• David
      June 06, 2012 - 13:21

      Jeff: Thanks for the intro. Some key untruths and a coupel of outright lies, but entertaining -- just like most Newfoundlanders! You write your own material? If not, you're getting ripped off.

  • Let it Go Already
    June 05, 2012 - 16:23

    I've had enough. It's a dying industry. The mill is going to close - whether it's tomorrow or next year . I feel bad for the workers, but maybe its time they get what they are entitled to and move on. Giving into Kruger, or using taxpayer money for yet another bailout, is only prolonging the inevitable!

    • David
      June 05, 2012 - 21:09

      You're going to die...whether it's tomorrow, or next year or whenever. So please just go ahead and get it over with ---- save some health care for the rest of us. Deal?

  • Sean S
    June 05, 2012 - 15:51

    Given an issue, naysayers will line up to rain on everyone's parade. In my opinion, the Premier could broker a deal here if she wanted to. I noticed that the union wasn't invited to the meeting with Ms. Dunderdale. I guess she doesn't realize that when you're trying to broker a deal between two sides, you need both sides at the meeting.

    • David
      June 05, 2012 - 17:23

      Not when the other side is the entire problem, and not when you step into the role of that side to prevent them from screwing it up even more.

  • Joseph McGrath
    June 05, 2012 - 14:12

    Everyone in NL hopes that the Corner Brook mill will stay open employing people in the community.It has been a source of pride and tax revenues for all residents of NL for many years but I think it is finally done if it has to be given financial support by government. Time after time after time Federal and provincial governments have dished out untold millions of dollars to various carpetbaggers from Canada and elsewhere and come up short most of the time. Few endevours , if any, have been successful in the province. Operators pay themselves big salaries and dividends etc. and disappear when the grant money runs out. Politicians and bureaucrats,corporate owners and unions are seduced by the prospect of facilities employing hundreds of people who in the end take full blunt of the business failure and subsequent high unemployment. Unfortunately, those who are in charge of handing out the money are often political cronies and partisans with few qualifications and even less imagination, and with highly inflated egos.Unions too act as if the operation can contiue to operate even if it is spiriling into a deep money pit.I sometimes think that government officials,union leaders and corporate managers are not that interested in making the Corner Brook mill economically independant at all.Consider for a moment that if the sector was thriving a lot of their jobs would hardly be needed.Go Figure!!!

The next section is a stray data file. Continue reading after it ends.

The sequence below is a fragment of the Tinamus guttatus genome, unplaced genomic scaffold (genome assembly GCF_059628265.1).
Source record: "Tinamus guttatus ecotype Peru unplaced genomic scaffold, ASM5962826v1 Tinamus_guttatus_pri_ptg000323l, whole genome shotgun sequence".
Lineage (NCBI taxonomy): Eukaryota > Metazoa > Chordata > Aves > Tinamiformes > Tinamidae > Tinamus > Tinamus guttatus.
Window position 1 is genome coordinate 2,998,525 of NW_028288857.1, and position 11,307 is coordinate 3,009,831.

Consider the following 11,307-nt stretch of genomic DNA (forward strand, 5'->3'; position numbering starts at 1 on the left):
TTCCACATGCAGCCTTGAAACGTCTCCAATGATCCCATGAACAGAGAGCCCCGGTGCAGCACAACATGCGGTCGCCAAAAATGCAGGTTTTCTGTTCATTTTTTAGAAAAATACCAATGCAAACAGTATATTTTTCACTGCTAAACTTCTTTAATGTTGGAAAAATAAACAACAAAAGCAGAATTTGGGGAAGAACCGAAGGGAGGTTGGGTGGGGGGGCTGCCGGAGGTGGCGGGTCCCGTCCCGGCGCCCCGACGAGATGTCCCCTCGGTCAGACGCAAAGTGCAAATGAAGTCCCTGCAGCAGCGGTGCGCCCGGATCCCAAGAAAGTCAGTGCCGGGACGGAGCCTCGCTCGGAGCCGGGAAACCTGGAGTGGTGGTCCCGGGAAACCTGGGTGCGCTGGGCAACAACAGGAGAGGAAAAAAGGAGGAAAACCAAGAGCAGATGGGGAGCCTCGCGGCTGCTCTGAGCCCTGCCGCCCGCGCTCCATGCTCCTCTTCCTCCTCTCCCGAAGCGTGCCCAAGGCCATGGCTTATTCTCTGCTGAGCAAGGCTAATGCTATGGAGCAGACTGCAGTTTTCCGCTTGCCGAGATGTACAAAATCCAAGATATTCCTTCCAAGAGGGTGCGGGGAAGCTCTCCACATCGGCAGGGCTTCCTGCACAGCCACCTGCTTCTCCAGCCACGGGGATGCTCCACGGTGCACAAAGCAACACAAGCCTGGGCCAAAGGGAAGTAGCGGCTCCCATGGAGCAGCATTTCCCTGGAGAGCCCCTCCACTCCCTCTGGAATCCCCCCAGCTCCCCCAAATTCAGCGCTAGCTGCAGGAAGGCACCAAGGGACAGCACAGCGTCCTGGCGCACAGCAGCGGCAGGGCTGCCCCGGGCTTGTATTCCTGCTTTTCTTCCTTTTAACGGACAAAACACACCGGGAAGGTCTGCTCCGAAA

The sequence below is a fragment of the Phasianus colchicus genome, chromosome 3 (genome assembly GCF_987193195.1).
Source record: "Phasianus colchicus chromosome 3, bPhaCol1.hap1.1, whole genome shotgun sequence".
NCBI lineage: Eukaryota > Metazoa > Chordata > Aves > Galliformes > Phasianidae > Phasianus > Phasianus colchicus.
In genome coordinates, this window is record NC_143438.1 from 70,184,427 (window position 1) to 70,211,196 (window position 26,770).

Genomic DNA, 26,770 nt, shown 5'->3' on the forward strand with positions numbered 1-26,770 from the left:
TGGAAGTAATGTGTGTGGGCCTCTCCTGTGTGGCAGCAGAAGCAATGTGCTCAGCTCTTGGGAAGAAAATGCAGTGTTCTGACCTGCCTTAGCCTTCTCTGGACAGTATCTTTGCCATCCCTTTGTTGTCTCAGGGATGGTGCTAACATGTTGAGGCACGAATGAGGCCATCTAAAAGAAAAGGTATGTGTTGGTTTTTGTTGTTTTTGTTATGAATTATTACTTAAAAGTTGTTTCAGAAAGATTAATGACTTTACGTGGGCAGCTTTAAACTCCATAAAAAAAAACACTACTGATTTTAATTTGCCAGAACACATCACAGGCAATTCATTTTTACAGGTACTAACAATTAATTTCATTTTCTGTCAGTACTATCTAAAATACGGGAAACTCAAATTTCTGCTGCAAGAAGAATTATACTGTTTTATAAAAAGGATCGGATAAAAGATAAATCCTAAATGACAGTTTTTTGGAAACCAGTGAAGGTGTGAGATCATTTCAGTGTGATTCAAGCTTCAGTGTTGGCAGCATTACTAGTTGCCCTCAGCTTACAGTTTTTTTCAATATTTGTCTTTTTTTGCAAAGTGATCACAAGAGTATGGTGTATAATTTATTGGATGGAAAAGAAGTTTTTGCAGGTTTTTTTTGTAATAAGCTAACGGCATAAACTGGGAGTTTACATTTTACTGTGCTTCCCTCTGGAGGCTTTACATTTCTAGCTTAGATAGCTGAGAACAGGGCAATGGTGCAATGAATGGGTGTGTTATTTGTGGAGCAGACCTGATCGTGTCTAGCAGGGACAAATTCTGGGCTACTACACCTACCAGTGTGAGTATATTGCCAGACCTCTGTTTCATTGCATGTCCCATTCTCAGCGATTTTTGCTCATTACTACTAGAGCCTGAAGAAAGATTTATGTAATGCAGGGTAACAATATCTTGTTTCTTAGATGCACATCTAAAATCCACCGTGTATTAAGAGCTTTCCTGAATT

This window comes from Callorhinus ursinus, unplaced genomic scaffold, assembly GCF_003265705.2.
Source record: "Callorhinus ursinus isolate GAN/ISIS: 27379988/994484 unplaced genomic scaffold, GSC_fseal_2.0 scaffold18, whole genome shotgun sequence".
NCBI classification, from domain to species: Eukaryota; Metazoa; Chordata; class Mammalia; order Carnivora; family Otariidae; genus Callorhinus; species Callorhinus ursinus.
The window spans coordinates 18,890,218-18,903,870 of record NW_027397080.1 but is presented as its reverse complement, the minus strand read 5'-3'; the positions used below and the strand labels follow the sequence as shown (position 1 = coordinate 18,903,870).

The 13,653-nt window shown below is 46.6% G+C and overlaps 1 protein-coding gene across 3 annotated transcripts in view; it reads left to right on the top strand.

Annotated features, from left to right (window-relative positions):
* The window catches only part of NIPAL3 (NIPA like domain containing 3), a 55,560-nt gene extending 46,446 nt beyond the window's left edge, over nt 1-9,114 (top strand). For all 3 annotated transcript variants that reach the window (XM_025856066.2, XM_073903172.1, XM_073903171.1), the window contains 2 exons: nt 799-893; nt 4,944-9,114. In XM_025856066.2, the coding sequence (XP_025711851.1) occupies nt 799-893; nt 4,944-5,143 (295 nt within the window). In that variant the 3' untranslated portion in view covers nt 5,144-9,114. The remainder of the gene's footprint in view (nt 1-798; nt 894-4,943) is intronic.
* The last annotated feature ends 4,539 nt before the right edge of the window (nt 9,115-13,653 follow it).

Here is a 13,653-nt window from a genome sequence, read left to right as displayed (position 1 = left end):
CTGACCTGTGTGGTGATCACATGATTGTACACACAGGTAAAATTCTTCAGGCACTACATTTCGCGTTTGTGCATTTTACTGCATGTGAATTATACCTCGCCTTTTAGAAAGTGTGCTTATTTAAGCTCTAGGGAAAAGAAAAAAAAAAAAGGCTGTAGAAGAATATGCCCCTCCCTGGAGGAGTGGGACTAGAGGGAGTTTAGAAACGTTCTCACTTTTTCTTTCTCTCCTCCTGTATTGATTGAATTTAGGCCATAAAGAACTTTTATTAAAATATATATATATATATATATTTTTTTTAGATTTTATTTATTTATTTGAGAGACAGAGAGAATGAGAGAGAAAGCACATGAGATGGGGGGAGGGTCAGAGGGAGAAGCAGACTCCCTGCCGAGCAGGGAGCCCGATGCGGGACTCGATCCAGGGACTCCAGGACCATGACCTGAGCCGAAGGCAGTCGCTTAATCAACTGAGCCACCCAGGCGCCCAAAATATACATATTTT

• Michael Luedee
    June 05, 2012 - 12:55

    Not sure why some are giving the mill employees the gears here. All the benefits and wages were negotiated in a fair and equal process. Joe Kruger is playing a card from his hand and doing a little scare mongering. I don't agree with a gov't bailout either but I am not going to jump all over the mill employees who are looking for a fair wage. It seems some people want to see everyone else working for $10.00 an hour.

    • a business man
      June 05, 2012 - 20:59